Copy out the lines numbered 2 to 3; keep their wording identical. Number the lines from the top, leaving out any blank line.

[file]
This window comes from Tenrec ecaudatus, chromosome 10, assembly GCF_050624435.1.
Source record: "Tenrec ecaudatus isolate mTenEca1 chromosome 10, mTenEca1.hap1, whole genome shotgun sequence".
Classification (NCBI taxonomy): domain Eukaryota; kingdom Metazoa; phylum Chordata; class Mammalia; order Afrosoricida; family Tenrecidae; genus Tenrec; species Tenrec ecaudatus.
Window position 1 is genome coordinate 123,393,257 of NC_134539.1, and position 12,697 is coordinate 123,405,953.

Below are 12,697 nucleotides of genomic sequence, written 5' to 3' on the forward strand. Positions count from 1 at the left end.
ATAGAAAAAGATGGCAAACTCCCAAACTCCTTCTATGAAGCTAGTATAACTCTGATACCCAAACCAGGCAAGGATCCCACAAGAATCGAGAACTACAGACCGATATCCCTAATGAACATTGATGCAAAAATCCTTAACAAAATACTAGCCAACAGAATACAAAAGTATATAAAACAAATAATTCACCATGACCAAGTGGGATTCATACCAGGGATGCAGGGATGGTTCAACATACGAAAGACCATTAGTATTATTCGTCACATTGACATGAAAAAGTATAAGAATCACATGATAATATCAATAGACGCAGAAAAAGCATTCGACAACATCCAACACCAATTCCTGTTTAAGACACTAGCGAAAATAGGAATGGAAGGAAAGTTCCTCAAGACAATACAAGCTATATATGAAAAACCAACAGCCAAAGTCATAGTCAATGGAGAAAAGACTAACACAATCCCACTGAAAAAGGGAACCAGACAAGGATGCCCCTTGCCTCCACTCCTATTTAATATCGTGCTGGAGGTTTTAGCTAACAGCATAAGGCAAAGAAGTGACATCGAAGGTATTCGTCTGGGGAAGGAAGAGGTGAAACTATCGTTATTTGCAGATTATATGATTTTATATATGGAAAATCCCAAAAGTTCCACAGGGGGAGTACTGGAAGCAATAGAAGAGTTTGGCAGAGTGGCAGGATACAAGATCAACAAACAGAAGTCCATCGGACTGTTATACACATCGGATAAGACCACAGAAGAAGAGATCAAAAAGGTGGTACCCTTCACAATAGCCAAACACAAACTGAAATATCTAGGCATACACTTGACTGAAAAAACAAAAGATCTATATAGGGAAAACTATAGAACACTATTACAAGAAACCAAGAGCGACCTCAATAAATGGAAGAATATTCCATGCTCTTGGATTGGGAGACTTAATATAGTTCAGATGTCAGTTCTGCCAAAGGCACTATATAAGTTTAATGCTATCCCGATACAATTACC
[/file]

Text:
Source record: "Tenrec ecaudatus isolate mTenEca1 chromosome 10, mTenEca1.hap1, whole genome shotgun sequence".
Classification (NCBI taxonomy): domain Eukaryota; kingdom Metazoa; phylum Chordata; class Mammalia; order Afrosoricida; family Tenrecidae; genus Tenrec; species Tenrec ecaudatus.